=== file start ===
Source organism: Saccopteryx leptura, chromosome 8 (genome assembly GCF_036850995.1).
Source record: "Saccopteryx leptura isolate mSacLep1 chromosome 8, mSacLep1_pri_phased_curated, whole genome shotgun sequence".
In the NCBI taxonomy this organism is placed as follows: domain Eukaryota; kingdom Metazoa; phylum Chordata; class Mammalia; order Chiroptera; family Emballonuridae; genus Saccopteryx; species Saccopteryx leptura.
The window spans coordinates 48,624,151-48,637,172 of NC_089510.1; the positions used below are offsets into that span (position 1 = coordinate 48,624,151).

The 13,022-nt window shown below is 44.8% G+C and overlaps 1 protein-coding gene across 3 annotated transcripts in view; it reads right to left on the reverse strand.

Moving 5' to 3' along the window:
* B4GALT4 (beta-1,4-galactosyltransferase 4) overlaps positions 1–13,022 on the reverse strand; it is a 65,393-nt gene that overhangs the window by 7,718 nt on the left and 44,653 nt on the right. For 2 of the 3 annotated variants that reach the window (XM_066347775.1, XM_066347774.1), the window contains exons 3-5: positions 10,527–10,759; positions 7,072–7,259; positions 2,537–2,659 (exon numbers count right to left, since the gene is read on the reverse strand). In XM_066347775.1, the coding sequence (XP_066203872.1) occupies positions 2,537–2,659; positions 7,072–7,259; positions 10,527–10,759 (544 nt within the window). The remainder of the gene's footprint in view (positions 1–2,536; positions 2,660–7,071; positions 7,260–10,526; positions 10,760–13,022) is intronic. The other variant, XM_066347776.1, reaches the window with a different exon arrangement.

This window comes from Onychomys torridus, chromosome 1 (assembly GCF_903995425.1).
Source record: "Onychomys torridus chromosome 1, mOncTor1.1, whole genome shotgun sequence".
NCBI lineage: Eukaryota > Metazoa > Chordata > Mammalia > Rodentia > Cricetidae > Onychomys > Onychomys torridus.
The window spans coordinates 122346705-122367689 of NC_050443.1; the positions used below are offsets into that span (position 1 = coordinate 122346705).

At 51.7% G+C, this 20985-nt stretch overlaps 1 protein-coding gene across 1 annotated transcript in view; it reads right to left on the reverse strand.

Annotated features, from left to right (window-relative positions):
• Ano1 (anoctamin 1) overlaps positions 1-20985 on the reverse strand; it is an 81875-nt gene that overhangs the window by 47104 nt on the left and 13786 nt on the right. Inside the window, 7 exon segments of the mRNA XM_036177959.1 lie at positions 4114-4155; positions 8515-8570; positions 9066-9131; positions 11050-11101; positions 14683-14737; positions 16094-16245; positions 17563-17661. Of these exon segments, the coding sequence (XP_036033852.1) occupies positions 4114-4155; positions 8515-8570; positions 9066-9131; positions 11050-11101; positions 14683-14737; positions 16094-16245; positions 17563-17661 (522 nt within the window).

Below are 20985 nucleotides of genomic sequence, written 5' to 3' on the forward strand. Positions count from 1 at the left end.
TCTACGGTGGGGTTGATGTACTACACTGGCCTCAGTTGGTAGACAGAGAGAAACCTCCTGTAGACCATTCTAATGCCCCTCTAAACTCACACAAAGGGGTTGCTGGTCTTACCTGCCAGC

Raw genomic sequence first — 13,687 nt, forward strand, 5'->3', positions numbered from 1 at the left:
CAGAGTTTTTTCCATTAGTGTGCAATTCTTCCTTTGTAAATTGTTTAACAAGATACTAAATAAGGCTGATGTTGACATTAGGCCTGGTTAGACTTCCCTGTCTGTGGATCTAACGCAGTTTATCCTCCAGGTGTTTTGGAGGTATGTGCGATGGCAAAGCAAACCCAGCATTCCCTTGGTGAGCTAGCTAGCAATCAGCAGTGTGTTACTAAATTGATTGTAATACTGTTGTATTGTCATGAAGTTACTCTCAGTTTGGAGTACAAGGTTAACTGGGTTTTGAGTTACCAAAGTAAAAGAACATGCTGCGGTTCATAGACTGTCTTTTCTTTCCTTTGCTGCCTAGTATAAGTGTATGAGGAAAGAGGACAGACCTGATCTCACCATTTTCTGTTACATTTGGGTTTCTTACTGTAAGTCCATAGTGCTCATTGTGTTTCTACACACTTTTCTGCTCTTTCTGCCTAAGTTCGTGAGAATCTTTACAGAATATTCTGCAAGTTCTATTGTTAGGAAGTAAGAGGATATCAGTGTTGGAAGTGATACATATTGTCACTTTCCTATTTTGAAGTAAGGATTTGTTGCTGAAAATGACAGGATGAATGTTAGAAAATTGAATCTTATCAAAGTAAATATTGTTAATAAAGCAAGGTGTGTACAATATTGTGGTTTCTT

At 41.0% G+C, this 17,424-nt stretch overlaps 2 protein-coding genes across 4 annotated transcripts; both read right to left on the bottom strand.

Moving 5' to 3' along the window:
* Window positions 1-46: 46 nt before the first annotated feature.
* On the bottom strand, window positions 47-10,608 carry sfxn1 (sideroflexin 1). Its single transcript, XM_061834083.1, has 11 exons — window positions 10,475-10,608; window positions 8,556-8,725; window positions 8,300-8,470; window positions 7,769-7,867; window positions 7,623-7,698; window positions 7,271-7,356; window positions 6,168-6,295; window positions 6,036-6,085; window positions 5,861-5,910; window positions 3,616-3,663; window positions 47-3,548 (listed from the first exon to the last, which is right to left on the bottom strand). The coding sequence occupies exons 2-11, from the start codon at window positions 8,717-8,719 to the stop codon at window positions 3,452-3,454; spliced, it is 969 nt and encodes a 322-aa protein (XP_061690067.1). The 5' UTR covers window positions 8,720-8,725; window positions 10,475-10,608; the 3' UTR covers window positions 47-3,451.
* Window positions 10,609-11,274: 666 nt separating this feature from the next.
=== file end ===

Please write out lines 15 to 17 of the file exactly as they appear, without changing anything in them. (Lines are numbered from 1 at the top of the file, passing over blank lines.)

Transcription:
Below are 20985 nucleotides of genomic sequence, written 5' to 3' on the forward strand. Positions count from 1 at the left end.
TCTACGGTGGGGTTGATGTACTACACTGGCCTCAGTTGGTAGACAGAGAGAAACCTCCTGTAGACCATTCTAATGCCCCTCTAAACTCACACAAAGGGGTTGCTGGTCTTACCTGCCAGC

Raw genomic sequence first — 13,687 nt, forward strand, 5'->3', positions numbered from 1 at the left: